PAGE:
THE REPUBLIC OF UGANDA
IN THE HIGH COURT OF UGANDA AT KAMPALA
CASE NO: HCT-01-CR-SC-0066 OF 2001
UGANDA ::::::::::::::::::::::::::::::::::::::::::::: PROSECUTOR
RWABULIKWIRE MOSES :::::::::::::::::::::::::::: ACCUSED
BEFORE: HON. MR. JUSTICE AUGUSTUS KANIA
Rwabulikwire Moses is indicted for defilement contrary to section 123 (1) of the Penal Code Act. It is alleged in the particulars of the offence that on the 10th day of July 2000 at Kisagazi village in the Kasese District the accused had un unlawful sexual intercourse with Nyabongo Racheal, a girl below the age of 18 years. The accused denied the offence.
The prosecution case in brief is that on the fateful day when the complainant was sleeping in her grandmother’s house, the accused who was an employee of the complainant’s grandmother entered the house and had sexual intercourse with the complainant. After he had had sexual intercourse with the complainant, the accused threatened her with a beating should she reveal what had taken place to anyone. A few days later when the mother of the complainant came back from Kampala, the complainant revealed what had befallen her leading to the arrest of the accused. On being examined by a doctor the hymen of the complainant was found to be intact but she was found to be suffering from a venereal disease. The accused was equally found with a venereal disease infection.
The accused made a complete denial.
Once an accused person pleads not guilty to the offence with which he is charged, he thereby puts in issue each and every ingredient of that offence. Having put the essential ingredients of the offence in issue, the prosecution has the burden of proving the guilt of the accused person. The accused person has no duty to prove his innocence. The prosecution can only secure a conviction if it proves the guilt of the accused person beyond reasonable doubt. A doubt as to whether the accused committed the offence or not must be resolved in favour of the accused leading to his acquittal: See Woolmington Vs DPP  AC 462, Lubogo & Others Vs Uganda  EA 440 and Serugo Vs Uganda  HCB 1.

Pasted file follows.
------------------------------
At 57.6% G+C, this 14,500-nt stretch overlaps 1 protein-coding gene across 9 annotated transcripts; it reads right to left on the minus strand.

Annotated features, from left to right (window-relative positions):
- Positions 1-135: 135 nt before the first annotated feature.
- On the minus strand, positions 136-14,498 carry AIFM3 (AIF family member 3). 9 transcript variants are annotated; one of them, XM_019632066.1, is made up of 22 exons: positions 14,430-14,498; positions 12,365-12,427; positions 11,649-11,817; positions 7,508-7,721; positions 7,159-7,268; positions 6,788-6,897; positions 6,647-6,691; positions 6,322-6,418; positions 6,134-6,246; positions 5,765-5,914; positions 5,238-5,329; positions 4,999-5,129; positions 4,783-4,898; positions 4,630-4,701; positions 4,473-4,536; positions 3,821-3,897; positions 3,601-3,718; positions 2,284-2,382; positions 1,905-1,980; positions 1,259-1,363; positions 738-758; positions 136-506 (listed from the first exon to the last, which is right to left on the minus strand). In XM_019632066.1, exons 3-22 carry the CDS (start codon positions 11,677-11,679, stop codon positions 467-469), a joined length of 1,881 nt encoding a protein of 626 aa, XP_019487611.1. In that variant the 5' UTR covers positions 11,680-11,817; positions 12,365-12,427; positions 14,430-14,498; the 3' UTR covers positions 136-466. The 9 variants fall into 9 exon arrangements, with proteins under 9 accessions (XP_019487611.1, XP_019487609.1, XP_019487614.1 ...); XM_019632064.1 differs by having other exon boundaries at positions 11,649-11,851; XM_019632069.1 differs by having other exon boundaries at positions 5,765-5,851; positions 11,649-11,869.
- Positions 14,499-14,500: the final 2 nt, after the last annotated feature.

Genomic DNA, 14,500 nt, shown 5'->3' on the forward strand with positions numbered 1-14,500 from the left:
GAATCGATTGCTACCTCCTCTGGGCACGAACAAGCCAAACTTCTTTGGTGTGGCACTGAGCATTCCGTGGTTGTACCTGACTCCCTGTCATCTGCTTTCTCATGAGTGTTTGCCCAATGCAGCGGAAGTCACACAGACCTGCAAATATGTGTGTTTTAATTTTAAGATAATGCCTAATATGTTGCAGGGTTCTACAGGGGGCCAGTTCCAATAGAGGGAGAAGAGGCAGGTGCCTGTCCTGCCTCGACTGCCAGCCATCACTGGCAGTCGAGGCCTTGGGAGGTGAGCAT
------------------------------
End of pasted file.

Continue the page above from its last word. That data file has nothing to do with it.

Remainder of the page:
In the offence of defilement the essential ingredients which the prosecution must prove in order to get an accused person convicted are the following:-
that the complaint was under the age of 18 years at the time of the offence.
that there was unlawful sexual intercourse with the complainant.
that it was the accused who had unlawful sexual intercourse with the complainant.
To prove the first ingredient the prosecution relied on the evidence of PW1 Dr Mugambwa and PW5 Nyabongo Rachael. The evidence of PW1 Dr Mugambwa was that he received a Police Form 3 together with its annexture dated the 15th day of July 2000 with a request that he examine Nyabongo Rachael who was a complainant in a defilement case. He examined the complainant on the 16th day of July 2000 and found her to be aged 5½ years. PW5 Nyabongo Rachael who testified on oath stated her age to be 7 years at the time of her testimony. Because the complainant was by my observation a girl of tender years, she had to be subjected to a voire dire because her evidence could not be take on oath. The defence even conceded that the complainant was a girl under the age of 18 years. From this undistributed evidence of the age of the complainant and the observation of the complainant in the court by me, I find the prosecution has proved beyond reasonable doubt that the complainant was at the time of the offence below the age of 18 years.
In order to prove the fact of sexual intercourse with the complainant, the prosecution relied on the evidence of PW1 Dr Mugambwa and PW5 Nyabongo Rachael. I propose to start with the evidence of PW5 Nyabongo Racheal the complainant herself. Her evidence was that on the 10th day of July 2000 she was sleeping in her grandmother’s house where her assailant found her and had sexual intercourse with her. In describing how the assailant had sexual intercourse with her she stated that her assailant took off his trousers and inserted his penis into her vagina and the poured urine into her vagina.